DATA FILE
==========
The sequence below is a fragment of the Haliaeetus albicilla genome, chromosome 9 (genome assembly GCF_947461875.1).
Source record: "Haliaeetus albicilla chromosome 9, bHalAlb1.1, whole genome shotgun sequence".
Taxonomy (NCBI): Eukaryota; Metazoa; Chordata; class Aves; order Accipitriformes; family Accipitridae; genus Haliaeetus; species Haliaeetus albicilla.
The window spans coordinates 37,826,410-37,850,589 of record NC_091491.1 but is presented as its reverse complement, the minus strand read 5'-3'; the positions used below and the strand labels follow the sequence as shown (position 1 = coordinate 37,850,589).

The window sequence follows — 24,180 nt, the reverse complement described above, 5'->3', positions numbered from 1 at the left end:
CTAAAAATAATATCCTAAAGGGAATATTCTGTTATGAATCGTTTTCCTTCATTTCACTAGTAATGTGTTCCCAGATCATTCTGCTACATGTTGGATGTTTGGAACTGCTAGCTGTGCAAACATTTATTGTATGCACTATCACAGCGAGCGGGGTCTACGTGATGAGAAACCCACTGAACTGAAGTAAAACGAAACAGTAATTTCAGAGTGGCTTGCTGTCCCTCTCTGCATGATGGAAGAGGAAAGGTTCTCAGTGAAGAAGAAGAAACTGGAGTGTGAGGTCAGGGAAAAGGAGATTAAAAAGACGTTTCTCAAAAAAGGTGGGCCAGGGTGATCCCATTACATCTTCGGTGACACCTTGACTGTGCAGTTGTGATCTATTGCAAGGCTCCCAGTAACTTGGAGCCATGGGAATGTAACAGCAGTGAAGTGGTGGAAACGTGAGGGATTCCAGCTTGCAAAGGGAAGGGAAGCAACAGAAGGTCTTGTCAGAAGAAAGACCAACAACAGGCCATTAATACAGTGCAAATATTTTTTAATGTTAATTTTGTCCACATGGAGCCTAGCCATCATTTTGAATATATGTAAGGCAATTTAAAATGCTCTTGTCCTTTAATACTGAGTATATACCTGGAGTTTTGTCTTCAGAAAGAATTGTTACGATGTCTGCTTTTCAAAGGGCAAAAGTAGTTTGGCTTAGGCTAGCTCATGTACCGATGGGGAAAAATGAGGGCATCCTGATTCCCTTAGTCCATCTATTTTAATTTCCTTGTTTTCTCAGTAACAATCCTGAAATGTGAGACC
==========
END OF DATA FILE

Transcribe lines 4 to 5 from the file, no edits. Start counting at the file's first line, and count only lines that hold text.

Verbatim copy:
The window spans coordinates 37,826,410-37,850,589 of record NC_091491.1 but is presented as its reverse complement, the minus strand read 5'-3'; the positions used below and the strand labels follow the sequence as shown (position 1 = coordinate 37,850,589).

The window sequence follows — 24,180 nt, the reverse complement described above, 5'->3', positions numbered from 1 at the left end: